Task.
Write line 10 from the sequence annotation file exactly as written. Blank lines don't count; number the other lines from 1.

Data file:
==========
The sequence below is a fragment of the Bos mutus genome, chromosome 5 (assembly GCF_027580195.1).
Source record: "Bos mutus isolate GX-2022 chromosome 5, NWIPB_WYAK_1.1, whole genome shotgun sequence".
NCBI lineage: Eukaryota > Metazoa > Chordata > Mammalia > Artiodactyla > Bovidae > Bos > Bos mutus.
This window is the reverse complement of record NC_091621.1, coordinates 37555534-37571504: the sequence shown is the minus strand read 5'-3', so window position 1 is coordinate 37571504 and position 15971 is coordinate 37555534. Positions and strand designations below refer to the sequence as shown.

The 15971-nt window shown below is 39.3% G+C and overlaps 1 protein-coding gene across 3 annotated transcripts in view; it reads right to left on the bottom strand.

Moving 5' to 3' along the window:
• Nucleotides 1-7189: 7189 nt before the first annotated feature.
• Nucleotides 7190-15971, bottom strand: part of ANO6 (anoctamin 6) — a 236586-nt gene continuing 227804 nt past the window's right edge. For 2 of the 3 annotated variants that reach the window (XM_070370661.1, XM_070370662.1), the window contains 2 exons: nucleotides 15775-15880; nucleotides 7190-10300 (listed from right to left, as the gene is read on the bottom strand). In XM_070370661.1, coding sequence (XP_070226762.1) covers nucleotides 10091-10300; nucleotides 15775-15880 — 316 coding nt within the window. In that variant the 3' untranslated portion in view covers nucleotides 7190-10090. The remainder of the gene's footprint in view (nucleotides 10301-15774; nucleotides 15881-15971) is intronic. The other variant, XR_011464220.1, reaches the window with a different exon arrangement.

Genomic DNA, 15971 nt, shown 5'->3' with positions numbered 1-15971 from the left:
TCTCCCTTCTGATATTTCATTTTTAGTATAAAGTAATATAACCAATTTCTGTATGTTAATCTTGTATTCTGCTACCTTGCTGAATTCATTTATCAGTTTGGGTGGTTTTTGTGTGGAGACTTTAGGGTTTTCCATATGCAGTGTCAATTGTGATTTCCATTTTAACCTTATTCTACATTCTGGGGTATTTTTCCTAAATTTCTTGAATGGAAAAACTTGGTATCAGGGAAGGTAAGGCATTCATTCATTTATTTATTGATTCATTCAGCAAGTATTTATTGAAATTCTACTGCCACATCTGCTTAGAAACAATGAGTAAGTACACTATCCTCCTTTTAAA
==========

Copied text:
TCTCCCTTCTGATATTTCATTTTTAGTATAAAGTAATATAACCAATTTCTGTATGTTAATCTTGTATTCTGCTACCTTGCTGAATTCATTTATCAGTTTGGGTGGTTTTTGTGTGGAGACTTTAGGGTTTTCCATATGCAGTGTCAATTGTGATTTCCATTTTAACCTTATTCTACATTCTGGGGTATTTTTCCTAAATTTCTTGAATGGAAAAACTTGGTATCAGGGAAGGTAAGGCATTCATTCATTTATTTATTGATTCATTCAGCAAGTATTTATTGAAATTCTACTGCCACATCTGCTTAGAAACAATGAGTAAGTACACTATCCTCCTTTTAAA